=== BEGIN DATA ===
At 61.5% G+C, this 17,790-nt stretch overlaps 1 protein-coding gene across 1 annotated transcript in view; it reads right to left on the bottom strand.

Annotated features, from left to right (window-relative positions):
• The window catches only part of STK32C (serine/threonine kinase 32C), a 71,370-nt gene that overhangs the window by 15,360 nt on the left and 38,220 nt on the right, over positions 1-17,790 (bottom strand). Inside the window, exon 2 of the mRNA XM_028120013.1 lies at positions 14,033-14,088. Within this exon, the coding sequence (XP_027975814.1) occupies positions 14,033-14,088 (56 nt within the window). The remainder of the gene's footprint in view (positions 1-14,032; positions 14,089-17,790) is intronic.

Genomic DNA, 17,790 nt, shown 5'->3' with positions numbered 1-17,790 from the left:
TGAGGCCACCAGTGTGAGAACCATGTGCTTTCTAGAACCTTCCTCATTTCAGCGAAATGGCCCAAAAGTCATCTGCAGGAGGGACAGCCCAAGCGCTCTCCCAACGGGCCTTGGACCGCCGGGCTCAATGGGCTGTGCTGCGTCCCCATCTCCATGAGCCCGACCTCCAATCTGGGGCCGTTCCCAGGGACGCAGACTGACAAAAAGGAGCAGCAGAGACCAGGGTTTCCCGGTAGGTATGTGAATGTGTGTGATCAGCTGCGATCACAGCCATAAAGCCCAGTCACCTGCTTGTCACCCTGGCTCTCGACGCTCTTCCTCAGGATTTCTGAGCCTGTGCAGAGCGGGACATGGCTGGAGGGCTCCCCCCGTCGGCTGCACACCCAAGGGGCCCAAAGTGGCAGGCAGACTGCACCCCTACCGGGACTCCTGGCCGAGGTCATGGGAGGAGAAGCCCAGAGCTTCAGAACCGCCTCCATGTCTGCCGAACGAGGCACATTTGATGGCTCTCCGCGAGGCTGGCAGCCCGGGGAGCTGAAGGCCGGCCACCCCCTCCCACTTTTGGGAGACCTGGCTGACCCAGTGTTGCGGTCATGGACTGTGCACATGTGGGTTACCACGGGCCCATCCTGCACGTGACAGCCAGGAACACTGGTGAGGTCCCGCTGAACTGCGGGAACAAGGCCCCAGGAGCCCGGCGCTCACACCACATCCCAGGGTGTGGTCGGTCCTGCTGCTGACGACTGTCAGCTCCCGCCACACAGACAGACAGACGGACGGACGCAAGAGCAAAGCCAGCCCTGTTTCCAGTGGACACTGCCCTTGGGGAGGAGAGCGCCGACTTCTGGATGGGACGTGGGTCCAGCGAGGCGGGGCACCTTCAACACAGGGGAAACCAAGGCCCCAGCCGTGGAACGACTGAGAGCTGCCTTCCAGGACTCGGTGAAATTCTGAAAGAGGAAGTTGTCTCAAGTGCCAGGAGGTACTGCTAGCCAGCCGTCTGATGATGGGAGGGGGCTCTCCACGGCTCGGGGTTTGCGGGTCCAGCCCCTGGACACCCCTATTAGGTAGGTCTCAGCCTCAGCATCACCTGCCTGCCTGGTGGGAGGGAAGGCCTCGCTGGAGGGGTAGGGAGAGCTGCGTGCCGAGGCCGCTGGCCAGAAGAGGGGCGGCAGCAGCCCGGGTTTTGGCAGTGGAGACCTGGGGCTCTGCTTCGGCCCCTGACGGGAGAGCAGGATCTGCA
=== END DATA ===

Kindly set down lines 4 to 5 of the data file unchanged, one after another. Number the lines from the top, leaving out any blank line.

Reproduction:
Genomic DNA, 17,790 nt, shown 5'->3' with positions numbered 1-17,790 from the left:
TGAGGCCACCAGTGTGAGAACCATGTGCTTTCTAGAACCTTCCTCATTTCAGCGAAATGGCCCAAAAGTCATCTGCAGGAGGGACAGCCCAAGCGCTCTCCCAACGGGCCTTGGACCGCCGGGCTCAATGGGCTGTGCTGCGTCCCCATCTCCATGAGCCCGACCTCCAATCTGGGGCCGTTCCCAGGGACGCAGACTGACAAAAAGGAGCAGCAGAGACCAGGGTTTCCCGGTAGGTATGTGAATGTGTGTGATCAGCTGCGATCACAGCCATAAAGCCCAGTCACCTGCTTGTCACCCTGGCTCTCGACGCTCTTCCTCAGGATTTCTGAGCCTGTGCAGAGCGGGACATGGCTGGAGGGCTCCCCCCGTCGGCTGCACACCCAAGGGGCCCAAAGTGGCAGGCAGACTGCACCCCTACCGGGACTCCTGGCCGAGGTCATGGGAGGAGAAGCCCAGAGCTTCAGAACCGCCTCCATGTCTGCCGAACGAGGCACATTTGATGGCTCTCCGCGAGGCTGGCAGCCCGGGGAGCTGAAGGCCGGCCACCCCCTCCCACTTTTGGGAGACCTGGCTGACCCAGTGTTGCGGTCATGGACTGTGCACATGTGGGTTACCACGGGCCCATCCTGCACGTGACAGCCAGGAACACTGGTGAGGTCCCGCTGAACTGCGGGAACAAGGCCCCAGGAGCCCGGCGCTCACACCACATCCCAGGGTGTGGTCGGTCCTGCTGCTGACGACTGTCAGCTCCCGCCACACAGACAGACAGACGGACGGACGCAAGAGCAAAGCCAGCCCTGTTTCCAGTGGACACTGCCCTTGGGGAGGAGAGCGCCGACTTCTGGATGGGACGTGGGTCCAGCGAGGCGGGGCACCTTCAACACAGGGGAAACCAAGGCCCCAGCCGTGGAACGACTGAGAGCTGCCTTCCAGGACTCGGTGAAATTCTGAAAGAGGAAGTTGTCTCAAGTGCCAGGAGGTACTGCTAGCCAGCCGTCTGATGATGGGAGGGGGCTCTCCACGGCTCGGGGTTTGCGGGTCCAGCCCCTGGACACCCCTATTAGGTAGGTCTCAGCCTCAGCATCACCTGCCTGCCTGGTGGGAGGGAAGGCCTCGCTGGAGGGGTAGGGAGAGCTGCGTGCCGAGGCCGCTGGCCAGAAGAGGGGCGGCAGCAGCCCGGGTTTTGGCAGTGGAGACCTGGGGCTCTGCTTCGGCCCCTGACGGGAGAGCAGGATCTGCA